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Orucase made a name for itself with cases designed to sneak past often-exorbitant airline fees related to bikes and/or oversized baggage. And while those cases are still available, Orucase has been experiencing increasing demand for a case that not only fits a mountain bike but also works with the latest crop of modern dropbar bikes with wholly integrated cabling.
Meanwhile, making a case look less like a bike case is now less important given that Delta and more recently United have removed many of their fees related to bikes. Instead, those fees are now often hidden with a rather low weight allowance.
Seeing these trends, the small team at Orucase has been busy designing a bike case that, from a distance, looks much like popular options from the likes of Evoc, Thule, and DB. However, upon closer inspection, the yet-to-be-finalised Orucase Axiom offers some truly clever solutions to common problems.
Note that the Axiom case photographed is an early (and rushed) prototype made in time for the Sea Otter Classic. A production version is still a number of months away. Please excuse any rough finishes or poor alignment you see; the displayed product was simply a proof of concept.
A modular upper
Like so many softshell cases on the market, the Axiom case features a rigid base, a soft upper, and a collapsible aluminium roll-cage to provide protection. Similarly, the case features axle mounts to secure the bike to the rigid base, while the bike’s wheels add further structure to the case and protection to the frame.
With the exception of the Scicon AeroComfort 3.0 TSA and Evoc Road Bike Bag Pro, the vast majority of these cases require you to remove the handlebars from road bikes for storage – an emerging problem given how the cables on so many new bikes are hidden and prevent easy removal of the bars. To solve this, the Axiom features expanding panels (unzip to expand) in the soft case to allow room for the bars to sit attached.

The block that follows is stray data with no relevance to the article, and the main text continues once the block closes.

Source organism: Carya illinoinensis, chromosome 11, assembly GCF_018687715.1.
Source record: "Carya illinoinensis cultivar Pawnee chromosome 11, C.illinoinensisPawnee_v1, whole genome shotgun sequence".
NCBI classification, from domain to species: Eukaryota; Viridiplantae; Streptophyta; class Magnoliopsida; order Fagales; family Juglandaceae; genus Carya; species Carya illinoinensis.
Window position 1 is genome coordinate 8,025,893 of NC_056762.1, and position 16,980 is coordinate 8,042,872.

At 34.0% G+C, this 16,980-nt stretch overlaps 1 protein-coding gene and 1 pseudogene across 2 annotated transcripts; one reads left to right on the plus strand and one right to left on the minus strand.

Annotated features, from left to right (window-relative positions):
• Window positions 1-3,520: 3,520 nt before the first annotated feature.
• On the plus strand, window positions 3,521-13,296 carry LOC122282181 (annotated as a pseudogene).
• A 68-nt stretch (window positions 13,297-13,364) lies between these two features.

Orucase plans to protect the vulnerable handlebars and shifters with a semi-rigid wrap – not unlike the early iPad covers. Such a handlebar wrap could prove quite popular for use with other cases, too.
Further bike protection will come through the choice of either impact-resistant panels or a vastly lighter option of inflatable-panel walls. The idea of using air for protection isn’t a new idea – Biknd’s Helium has done as much for years, while Orucase takes a simpler, less integrated, approach.
The Axiom case is also designed to fit mountain bikes, although the handlebars will need to come off for that.
Have you ever arrived at your destination to find that the case itself is in the way? I used to use a cardboard bike box for this very reason given the bike could go on a bike rack and the box could be flat-packed out of the way. Of course, this remains a benefit of soft bike bags, too.
Orucase’s idea is to allow the rigid base to fold in half, with the rest of the case stored inside. Here, the bike case would transform into a rather small wheeled case that doesn’t take up significant room. The locking mechanism that keeps the rigid base rigid is still to be refined, but Orucase has some clear ideas on how to keep it easy and fast to use.
Orucase still has a number of things to work out, but the goal is to hit a 20 lb (9.1 kg) weight figure (padding included) while keeping the price under US$800. All up, the Axiom appears to be a travel case that answers a number of complaints I have with cases available today. Assuming it lives up to the claims, then consider me sold. The Axiom should be ready for pre-order in approximately two months.